two [summer] households, both alike in dignity; 8.29.18

Yeah sure, fall doesn’t *technically* start until September 22, but COME ON, we all know that our lived experience of summer ends at Labor Day and hibernates until May at the EARLIEST. With that in mind, it’s a happy coincidence that both of the books I finished this week are about summer…houses.

Let’s waste no more time — I advise reading this post as quickly as possible and then getting yourself to a porch somewhere with a glass of rosé or lemonade or whatever your summer drink of choice and a book and the intention of grabbing these last rays of summer with VIGILANCE.


To the Lighthouse – Virginia WoolfImage result for to the lighthouse book cover

I’m going to try to keep my Woolf fangirling here to a minimum, but it’s going to be freaking difficult because she’s so incredible. I wrote my senior paper on her in college [#brag] and spent a lot of time with Mrs. Dalloway, one of her most well-known works. In the same paper, I did a bit of pretending I had also read To the Lighthouse, because, you know, ~college~, but as I work on putting together my grad school applications [read as: mostly doing sudoku puzzles and pretending not to be worried about it], I figured I should probably actually get on that.

As I finished this book, I just kept thinking about how incredible Woolf’s writing is, and how I can’t imagine there being anyone like her. None of her books are terribly long, but they all feel like they take a hundred and twelve years to read because they’re so RICH. And also you don’t want to go too fast and miss the weight and rhythm of her language, or any of her subtle humor, okay wow I’m gonna try to calm down. Anyway, the “story” here centers on a summer house owned by a family and visited every summer for sunning, boating, hosting friends, arguing about philosophy, and reflecting on the general frustrations of living a life. Woolf plays tricks with time, consciousness, narrative — you name it, she can do it.

For those interested in Woolf but a little intimidated, I would suggest starting with A Room of One’s Own, which is actually based on lectures Woolf gave and reads like nonfiction essays about women and writing and space and I love it a lot.

The Penderwicks At Last – Jeanne BirdsallImage result for the penderwicks at last

I was not emotionally prepared to read this book. It’s the last in a children’s series that I have loved for a long time; the first book [The Penderwicks] came out when I was about 13, and though they’re aimed a couple years younger, I was absolutely enchanted by the Penderwick family and their adventures. It takes place at Arundel, a country estate at which the four Penderwick sisters and their father have rented the cottage for the summer. Very quickly they meet the lonely son of the owner and take him as one of their own and various adorable and heartwarming antics ensue.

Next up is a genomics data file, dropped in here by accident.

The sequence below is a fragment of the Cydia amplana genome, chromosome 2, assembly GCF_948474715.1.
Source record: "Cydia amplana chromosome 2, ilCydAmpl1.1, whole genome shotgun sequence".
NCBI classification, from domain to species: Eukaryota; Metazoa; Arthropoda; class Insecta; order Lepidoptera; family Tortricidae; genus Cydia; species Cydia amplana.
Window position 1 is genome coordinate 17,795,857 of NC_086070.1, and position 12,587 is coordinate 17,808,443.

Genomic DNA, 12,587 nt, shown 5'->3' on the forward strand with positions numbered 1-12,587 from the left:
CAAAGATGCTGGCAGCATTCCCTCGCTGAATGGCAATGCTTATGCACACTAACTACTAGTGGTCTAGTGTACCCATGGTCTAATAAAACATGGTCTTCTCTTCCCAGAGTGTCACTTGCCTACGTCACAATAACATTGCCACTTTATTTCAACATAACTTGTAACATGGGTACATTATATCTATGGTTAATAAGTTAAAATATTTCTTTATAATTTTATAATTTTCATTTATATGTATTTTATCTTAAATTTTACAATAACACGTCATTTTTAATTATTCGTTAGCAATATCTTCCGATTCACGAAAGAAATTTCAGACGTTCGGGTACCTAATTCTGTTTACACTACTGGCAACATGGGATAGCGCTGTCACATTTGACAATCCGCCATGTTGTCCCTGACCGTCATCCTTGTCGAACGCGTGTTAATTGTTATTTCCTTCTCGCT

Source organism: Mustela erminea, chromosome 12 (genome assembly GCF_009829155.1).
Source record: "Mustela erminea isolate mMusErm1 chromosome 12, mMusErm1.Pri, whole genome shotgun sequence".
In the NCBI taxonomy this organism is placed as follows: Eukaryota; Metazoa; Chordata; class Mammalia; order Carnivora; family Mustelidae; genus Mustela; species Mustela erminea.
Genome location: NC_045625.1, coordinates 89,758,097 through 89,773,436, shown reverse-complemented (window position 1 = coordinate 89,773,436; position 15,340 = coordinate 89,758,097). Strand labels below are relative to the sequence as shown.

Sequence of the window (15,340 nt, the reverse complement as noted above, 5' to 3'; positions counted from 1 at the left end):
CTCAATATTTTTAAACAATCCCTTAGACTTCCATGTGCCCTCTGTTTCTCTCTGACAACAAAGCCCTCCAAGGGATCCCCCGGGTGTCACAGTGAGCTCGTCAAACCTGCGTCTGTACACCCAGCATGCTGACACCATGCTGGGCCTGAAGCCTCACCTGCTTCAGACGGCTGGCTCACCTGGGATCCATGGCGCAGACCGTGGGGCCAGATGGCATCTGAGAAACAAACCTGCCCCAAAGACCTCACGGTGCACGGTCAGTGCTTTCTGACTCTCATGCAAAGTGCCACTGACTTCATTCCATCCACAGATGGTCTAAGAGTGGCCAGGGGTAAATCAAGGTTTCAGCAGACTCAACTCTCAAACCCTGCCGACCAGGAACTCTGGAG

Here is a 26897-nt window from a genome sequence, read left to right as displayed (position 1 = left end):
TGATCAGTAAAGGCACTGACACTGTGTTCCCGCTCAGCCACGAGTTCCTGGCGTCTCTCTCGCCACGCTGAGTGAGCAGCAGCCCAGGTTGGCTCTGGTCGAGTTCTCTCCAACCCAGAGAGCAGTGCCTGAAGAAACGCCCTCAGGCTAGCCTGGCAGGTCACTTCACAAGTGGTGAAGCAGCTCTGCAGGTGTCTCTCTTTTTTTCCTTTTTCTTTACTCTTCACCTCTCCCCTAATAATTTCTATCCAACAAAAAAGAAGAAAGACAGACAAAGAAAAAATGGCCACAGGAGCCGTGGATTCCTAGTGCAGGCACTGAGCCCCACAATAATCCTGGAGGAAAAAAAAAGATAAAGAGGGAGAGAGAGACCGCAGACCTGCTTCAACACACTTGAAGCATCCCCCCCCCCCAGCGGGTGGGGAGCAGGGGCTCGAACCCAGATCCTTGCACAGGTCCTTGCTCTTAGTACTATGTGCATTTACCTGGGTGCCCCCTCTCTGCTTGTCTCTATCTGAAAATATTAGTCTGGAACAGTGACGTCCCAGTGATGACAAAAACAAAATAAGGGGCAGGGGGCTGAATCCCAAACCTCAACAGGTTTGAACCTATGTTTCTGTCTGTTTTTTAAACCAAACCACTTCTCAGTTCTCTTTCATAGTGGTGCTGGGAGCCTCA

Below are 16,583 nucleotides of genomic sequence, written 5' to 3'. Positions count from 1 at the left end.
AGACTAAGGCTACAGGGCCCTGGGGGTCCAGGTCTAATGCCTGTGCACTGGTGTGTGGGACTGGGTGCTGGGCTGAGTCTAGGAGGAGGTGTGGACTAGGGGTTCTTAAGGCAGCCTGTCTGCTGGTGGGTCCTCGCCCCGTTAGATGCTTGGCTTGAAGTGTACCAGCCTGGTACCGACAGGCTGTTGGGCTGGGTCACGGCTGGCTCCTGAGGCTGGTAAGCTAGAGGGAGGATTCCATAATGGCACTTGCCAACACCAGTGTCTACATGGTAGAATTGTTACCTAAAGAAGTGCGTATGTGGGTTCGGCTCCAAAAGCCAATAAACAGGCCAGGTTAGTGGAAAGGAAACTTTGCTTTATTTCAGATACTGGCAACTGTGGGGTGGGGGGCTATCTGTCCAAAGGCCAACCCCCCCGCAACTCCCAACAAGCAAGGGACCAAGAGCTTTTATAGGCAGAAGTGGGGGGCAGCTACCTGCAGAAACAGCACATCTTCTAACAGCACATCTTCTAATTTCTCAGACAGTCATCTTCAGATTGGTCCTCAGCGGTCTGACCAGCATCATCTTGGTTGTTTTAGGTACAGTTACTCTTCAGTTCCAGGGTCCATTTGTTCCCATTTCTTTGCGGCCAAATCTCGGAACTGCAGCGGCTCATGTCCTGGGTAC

Birdsall announced early on that there would be 5 books in the series total, and she’s taken her goshdarn time releasing them. This, the fifth book, just came out this spring, and finds the Penderwicks returning to Arundel for a special event. The other three books have taken place either in their suburban hometown or during a different summer adventure, and while the Penderwicks remain as charming as ever on “Gardam Street”, the summer books have a special magic.

I’m actually not quite sure how I feel about this final book. The previous book, though not one of the summer ones, had a particularly emotional throughline, and I personally would have been satisfied with it being the final chapter. There was a pretty significant time jump at the beginning of this book, and the main character is, instead of one of the “original four,” their younger sister, not yet born in the first couple books. She was as charming as the rest, but I did miss those older Penderwick girls and wished there had been a little more time spent on them in this final book. However, I do think this finale was in keeping with the spirit of the previous books — one of the loveliest elements of the series is the celebration of family, both biological and chosen family, and the practiced belief that there’s always room for more. Opening the narrative up to new characters is a lovely tribute to that theme, and ultimately I’ll take as much Penderwick content as I can get.


That’s all for today! I hope your Labor Day is filled with books, cold drinks, and as little actual labor as possible!

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